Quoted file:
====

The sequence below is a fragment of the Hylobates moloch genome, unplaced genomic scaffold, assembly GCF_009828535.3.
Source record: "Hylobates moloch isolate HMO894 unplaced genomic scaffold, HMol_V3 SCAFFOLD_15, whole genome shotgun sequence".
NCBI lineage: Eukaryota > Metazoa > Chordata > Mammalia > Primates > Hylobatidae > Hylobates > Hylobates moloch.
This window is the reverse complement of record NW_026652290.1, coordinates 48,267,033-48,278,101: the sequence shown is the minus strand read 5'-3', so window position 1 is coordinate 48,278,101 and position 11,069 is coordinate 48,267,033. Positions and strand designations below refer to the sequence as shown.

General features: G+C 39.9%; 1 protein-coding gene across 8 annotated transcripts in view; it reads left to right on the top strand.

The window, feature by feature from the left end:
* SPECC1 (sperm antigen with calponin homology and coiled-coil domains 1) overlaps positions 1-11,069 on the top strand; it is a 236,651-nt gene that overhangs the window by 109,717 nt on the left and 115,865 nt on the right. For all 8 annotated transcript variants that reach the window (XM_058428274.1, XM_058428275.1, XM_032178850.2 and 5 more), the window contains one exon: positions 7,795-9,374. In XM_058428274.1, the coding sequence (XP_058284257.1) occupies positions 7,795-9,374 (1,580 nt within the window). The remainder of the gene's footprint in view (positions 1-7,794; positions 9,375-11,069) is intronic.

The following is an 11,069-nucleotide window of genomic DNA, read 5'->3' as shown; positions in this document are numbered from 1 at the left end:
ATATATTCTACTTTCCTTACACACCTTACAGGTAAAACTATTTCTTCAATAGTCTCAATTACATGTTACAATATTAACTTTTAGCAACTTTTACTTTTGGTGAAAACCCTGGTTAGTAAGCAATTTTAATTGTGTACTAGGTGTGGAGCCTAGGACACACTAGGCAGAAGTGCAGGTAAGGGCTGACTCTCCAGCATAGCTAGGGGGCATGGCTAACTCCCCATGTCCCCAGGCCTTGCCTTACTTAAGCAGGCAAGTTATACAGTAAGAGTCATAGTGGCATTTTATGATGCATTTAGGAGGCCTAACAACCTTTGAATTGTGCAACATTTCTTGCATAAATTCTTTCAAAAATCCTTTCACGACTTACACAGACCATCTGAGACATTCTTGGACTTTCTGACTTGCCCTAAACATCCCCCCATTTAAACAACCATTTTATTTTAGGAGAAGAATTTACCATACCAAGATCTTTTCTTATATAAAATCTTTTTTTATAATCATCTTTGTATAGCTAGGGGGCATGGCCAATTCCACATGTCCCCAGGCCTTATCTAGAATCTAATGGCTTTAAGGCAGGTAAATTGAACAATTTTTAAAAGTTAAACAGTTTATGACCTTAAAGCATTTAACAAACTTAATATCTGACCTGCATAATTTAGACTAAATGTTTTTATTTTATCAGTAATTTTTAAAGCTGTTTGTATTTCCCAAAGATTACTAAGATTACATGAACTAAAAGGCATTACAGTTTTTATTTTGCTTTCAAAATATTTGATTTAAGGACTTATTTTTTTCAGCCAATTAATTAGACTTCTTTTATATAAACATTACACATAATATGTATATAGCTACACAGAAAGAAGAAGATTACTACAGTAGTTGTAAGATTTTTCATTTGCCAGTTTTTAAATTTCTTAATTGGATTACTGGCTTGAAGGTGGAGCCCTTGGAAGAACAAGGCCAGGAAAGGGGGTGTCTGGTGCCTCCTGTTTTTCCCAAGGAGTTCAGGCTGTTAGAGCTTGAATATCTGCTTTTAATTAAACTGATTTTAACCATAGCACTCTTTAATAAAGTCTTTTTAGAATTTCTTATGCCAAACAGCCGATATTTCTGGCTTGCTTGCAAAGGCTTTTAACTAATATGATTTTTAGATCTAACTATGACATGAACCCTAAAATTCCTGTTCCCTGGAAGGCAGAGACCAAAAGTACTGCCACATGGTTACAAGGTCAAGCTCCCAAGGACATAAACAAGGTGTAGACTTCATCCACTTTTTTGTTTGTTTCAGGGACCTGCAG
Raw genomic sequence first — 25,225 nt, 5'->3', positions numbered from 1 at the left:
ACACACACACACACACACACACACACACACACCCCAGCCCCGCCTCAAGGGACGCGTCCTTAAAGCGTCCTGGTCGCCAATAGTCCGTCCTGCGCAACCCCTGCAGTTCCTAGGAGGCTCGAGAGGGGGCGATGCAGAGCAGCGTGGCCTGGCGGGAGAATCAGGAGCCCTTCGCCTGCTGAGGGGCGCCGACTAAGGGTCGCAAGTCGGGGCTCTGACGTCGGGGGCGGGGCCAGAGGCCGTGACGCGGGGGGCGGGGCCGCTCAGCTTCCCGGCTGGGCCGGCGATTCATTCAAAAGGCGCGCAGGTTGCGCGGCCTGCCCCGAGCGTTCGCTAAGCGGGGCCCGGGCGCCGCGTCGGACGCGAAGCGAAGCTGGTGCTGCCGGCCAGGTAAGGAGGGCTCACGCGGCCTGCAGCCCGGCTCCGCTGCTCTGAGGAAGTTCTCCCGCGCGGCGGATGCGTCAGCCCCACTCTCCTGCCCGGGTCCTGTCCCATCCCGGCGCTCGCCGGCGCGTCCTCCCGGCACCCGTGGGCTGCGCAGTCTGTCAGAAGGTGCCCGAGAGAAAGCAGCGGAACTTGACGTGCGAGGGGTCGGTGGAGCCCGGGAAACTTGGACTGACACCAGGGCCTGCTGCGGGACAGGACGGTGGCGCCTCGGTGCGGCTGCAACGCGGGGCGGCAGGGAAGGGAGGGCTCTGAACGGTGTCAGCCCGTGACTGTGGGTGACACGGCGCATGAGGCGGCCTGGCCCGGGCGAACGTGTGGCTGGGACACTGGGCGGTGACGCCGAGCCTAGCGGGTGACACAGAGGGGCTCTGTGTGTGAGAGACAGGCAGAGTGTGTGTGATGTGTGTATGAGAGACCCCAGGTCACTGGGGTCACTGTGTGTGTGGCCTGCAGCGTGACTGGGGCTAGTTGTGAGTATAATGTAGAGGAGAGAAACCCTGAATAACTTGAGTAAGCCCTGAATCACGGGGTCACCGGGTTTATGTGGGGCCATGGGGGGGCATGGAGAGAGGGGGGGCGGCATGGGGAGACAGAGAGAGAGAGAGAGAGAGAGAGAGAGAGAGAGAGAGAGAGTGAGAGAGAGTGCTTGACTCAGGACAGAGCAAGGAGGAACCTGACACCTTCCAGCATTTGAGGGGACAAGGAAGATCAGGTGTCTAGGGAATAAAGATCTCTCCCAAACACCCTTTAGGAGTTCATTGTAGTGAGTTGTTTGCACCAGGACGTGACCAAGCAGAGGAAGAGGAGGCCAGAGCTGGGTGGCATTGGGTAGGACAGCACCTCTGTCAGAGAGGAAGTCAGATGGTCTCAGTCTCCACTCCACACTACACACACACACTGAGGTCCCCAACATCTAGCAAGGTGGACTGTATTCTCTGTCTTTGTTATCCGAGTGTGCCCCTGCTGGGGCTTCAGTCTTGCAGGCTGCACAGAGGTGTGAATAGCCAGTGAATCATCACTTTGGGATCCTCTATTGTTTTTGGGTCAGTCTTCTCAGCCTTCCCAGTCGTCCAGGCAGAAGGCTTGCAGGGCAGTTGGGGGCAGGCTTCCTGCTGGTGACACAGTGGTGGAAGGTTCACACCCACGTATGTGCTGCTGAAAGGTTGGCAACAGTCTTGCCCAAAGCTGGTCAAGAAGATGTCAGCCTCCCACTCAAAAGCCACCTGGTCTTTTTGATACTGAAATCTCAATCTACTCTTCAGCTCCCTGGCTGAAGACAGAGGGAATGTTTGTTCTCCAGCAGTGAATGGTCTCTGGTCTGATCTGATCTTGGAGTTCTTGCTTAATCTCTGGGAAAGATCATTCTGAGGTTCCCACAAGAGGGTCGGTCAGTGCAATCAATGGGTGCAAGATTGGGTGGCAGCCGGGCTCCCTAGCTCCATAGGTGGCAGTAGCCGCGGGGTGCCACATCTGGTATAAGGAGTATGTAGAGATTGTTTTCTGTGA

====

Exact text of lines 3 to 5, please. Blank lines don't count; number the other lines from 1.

NCBI lineage: Eukaryota > Metazoa > Chordata > Mammalia > Primates > Hylobatidae > Hylobates > Hylobates moloch.
This window is the reverse complement of record NW_026652290.1, coordinates 48,267,033-48,278,101: the sequence shown is the minus strand read 5'-3', so window position 1 is coordinate 48,278,101 and position 11,069 is coordinate 48,267,033. Positions and strand designations below refer to the sequence as shown.

General features: G+C 39.9%; 1 protein-coding gene across 8 annotated transcripts in view; it reads left to right on the top strand.